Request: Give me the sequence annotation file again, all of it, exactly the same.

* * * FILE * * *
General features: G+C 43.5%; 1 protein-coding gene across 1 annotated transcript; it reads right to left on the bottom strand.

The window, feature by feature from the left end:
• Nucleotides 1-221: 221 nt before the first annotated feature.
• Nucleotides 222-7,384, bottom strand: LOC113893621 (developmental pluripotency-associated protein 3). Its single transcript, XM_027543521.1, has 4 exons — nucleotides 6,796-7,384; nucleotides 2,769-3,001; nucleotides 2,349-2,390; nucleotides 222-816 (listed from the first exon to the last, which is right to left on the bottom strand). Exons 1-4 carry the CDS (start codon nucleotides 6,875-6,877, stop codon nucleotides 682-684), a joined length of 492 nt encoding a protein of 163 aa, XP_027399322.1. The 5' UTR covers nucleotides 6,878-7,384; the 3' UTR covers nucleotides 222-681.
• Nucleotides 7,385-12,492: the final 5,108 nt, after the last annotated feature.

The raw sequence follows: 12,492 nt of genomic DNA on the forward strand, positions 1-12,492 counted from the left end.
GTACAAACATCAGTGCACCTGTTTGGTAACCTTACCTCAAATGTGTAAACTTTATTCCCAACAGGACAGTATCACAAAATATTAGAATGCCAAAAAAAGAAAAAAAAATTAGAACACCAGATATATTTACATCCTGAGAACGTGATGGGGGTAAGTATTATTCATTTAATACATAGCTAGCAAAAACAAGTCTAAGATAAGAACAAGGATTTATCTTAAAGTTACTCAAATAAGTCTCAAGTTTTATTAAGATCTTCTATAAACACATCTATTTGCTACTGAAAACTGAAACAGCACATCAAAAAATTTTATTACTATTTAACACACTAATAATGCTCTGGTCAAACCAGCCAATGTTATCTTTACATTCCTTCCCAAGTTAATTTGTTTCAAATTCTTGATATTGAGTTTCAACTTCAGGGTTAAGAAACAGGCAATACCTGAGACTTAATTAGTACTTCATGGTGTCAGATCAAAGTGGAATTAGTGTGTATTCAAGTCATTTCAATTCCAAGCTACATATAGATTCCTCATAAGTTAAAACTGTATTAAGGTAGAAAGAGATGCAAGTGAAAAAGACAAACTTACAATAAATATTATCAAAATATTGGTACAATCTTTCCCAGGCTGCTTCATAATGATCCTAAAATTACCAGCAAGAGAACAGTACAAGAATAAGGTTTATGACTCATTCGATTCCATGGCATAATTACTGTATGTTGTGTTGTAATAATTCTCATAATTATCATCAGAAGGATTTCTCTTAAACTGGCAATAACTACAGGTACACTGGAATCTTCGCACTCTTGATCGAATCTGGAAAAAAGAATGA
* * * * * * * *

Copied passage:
General features: G+C 43.5%; 1 protein-coding gene across 1 annotated transcript; it reads right to left on the bottom strand.

The window, feature by feature from the left end:
• Nucleotides 1-221: 221 nt before the first annotated feature.
• Nucleotides 222-7,384, bottom strand: LOC113893621 (developmental pluripotency-associated protein 3). Its single transcript, XM_027543521.1, has 4 exons — nucleotides 6,796-7,384; nucleotides 2,769-3,001; nucleotides 2,349-2,390; nucleotides 222-816 (listed from the first exon to the last, which is right to left on the bottom strand). Exons 1-4 carry the CDS (start codon nucleotides 6,875-6,877, stop codon nucleotides 682-684), a joined length of 492 nt encoding a protein of 163 aa, XP_027399322.1. The 5' UTR covers nucleotides 6,878-7,384; the 3' UTR covers nucleotides 222-681.
• Nucleotides 7,385-12,492: the final 5,108 nt, after the last annotated feature.

The raw sequence follows: 12,492 nt of genomic DNA on the forward strand, positions 1-12,492 counted from the left end.
GTACAAACATCAGTGCACCTGTTTGGTAACCTTACCTCAAATGTGTAAACTTTATTCCCAACAGGACAGTATCACAAAATATTAGAATGCCAAAAAAAGAAAAAAAAATTAGAACACCAGATATATTTACATCCTGAGAACGTGATGGGGGTAAGTATTATTCATTTAATACATAGCTAGCAAAAACAAGTCTAAGATAAGAACAAGGATTTATCTTAAAGTTACTCAAATAAGTCTCAAGTTTTATTAAGATCTTCTATAAACACATCTATTTGCTACTGAAAACTGAAACAGCACATCAAAAAATTTTATTACTATTTAACACACTAATAATGCTCTGGTCAAACCAGCCAATGTTATCTTTACATTCCTTCCCAAGTTAATTTGTTTCAAATTCTTGATATTGAGTTTCAACTTCAGGGTTAAGAAACAGGCAATACCTGAGACTTAATTAGTACTTCATGGTGTCAGATCAAAGTGGAATTAGTGTGTATTCAAGTCATTTCAATTCCAAGCTACATATAGATTCCTCATAAGTTAAAACTGTATTAAGGTAGAAAGAGATGCAAGTGAAAAAGACAAACTTACAATAAATATTATCAAAATATTGGTACAATCTTTCCCAGGCTGCTTCATAATGATCCTAAAATTACCAGCAAGAGAACAGTACAAGAATAAGGTTTATGACTCATTCGATTCCATGGCATAATTACTGTATGTTGTGTTGTAATAATTCTCATAATTATCATCAGAAGGATTTCTCTTAAACTGGCAATAACTACAGGTACACTGGAATCTTCGCACTCTTGATCGAATCTGGAAAAAAGAATGA